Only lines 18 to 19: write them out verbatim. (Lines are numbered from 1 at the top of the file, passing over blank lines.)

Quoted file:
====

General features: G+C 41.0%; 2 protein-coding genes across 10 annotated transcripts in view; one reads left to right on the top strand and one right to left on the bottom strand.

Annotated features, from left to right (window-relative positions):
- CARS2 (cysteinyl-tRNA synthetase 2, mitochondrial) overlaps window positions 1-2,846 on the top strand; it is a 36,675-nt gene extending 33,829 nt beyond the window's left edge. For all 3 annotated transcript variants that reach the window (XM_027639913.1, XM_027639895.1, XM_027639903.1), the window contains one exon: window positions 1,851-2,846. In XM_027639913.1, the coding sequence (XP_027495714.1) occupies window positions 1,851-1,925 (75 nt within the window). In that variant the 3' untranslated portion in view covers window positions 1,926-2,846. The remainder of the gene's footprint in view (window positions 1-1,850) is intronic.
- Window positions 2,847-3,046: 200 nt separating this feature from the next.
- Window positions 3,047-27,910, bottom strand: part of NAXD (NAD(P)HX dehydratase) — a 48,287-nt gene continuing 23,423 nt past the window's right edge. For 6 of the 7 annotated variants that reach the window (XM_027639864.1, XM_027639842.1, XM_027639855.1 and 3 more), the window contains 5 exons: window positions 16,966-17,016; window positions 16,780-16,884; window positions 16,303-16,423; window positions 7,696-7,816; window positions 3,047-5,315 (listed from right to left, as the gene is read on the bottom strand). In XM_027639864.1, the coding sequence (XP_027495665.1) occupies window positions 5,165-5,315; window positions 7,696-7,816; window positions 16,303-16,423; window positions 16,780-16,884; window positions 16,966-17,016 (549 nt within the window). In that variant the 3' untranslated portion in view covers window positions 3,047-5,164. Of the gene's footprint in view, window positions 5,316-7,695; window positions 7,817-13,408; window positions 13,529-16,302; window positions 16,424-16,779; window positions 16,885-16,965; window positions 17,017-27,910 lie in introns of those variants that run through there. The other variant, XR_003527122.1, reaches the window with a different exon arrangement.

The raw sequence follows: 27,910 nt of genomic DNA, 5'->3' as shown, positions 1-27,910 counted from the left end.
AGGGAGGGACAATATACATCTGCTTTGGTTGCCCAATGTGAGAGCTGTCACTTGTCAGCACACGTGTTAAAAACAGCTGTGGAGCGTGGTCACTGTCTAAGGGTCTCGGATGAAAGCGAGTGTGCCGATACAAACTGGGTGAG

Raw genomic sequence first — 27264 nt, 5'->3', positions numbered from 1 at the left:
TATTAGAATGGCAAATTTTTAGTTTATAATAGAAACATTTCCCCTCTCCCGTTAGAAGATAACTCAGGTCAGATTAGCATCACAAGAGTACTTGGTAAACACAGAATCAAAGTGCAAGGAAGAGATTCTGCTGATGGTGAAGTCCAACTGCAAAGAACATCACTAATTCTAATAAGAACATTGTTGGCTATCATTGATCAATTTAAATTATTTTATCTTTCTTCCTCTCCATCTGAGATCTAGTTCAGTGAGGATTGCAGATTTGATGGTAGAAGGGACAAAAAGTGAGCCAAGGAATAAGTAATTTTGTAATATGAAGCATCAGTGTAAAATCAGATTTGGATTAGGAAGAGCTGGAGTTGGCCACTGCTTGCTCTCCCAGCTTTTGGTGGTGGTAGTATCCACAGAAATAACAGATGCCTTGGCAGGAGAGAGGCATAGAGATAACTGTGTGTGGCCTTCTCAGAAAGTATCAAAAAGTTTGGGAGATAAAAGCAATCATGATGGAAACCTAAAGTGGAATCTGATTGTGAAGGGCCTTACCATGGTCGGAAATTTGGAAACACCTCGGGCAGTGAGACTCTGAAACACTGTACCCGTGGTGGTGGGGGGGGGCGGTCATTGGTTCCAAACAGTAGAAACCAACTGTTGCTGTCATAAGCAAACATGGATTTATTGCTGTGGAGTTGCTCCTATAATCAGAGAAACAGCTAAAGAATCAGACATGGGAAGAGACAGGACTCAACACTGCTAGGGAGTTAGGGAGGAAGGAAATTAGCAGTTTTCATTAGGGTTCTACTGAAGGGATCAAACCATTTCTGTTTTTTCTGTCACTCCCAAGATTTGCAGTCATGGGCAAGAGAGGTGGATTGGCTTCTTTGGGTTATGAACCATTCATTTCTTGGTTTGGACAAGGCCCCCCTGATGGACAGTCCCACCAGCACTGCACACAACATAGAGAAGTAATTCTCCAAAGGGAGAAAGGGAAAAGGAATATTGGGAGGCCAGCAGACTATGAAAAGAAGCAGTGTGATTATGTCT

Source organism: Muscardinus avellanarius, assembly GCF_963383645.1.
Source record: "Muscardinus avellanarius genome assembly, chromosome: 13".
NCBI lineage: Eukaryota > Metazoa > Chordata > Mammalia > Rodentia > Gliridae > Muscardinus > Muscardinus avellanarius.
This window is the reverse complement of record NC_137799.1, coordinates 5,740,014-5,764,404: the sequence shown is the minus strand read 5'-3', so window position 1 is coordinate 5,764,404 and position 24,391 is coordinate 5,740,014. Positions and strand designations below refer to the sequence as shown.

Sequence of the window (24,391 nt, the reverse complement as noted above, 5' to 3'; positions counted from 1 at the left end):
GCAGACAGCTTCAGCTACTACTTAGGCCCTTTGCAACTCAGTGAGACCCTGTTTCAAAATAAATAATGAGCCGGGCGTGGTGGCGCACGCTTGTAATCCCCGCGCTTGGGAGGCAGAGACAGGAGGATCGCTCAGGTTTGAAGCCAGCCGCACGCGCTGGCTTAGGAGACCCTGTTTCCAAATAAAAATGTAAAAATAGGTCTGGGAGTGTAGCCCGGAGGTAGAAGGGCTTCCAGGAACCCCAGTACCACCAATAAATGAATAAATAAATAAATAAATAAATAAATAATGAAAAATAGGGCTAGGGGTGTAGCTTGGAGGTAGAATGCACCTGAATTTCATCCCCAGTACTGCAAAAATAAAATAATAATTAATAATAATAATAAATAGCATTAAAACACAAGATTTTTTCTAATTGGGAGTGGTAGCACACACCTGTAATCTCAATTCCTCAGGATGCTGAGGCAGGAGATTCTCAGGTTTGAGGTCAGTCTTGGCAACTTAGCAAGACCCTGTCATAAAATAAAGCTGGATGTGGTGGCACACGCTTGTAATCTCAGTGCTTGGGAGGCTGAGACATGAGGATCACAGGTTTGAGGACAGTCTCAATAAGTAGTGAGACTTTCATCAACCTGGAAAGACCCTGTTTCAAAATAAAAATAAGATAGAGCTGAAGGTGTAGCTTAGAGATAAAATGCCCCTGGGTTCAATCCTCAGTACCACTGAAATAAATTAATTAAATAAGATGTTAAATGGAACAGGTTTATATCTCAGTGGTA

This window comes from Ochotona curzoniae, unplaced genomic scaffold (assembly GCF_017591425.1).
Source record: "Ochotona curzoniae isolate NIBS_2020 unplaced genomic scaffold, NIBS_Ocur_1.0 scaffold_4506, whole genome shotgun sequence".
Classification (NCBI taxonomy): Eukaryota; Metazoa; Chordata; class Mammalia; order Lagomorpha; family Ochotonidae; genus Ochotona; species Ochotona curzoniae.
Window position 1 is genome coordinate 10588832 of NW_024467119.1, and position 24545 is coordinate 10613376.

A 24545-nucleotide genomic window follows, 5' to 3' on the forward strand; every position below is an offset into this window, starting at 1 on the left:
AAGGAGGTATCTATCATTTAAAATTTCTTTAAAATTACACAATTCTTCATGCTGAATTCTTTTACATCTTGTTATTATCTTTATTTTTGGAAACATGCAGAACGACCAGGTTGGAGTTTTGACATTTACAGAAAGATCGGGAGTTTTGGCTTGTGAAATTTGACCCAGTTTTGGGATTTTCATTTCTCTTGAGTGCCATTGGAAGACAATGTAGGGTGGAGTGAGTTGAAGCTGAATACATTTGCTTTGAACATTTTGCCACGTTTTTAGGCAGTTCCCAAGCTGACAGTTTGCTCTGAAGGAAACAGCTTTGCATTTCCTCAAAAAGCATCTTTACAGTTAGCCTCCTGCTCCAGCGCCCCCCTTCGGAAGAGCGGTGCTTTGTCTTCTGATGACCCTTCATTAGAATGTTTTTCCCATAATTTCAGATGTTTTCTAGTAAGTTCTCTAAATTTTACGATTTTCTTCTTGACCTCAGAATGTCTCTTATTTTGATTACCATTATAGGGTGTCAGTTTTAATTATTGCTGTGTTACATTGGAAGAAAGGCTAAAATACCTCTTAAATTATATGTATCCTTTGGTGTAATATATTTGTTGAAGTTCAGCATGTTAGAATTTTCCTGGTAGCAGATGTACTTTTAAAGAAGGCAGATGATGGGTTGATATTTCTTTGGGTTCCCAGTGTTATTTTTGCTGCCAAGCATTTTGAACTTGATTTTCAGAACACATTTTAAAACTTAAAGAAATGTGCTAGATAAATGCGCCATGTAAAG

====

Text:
Classification (NCBI taxonomy): Eukaryota; Metazoa; Chordata; class Mammalia; order Lagomorpha; family Ochotonidae; genus Ochotona; species Ochotona curzoniae.
Window position 1 is genome coordinate 10588832 of NW_024467119.1, and position 24545 is coordinate 10613376.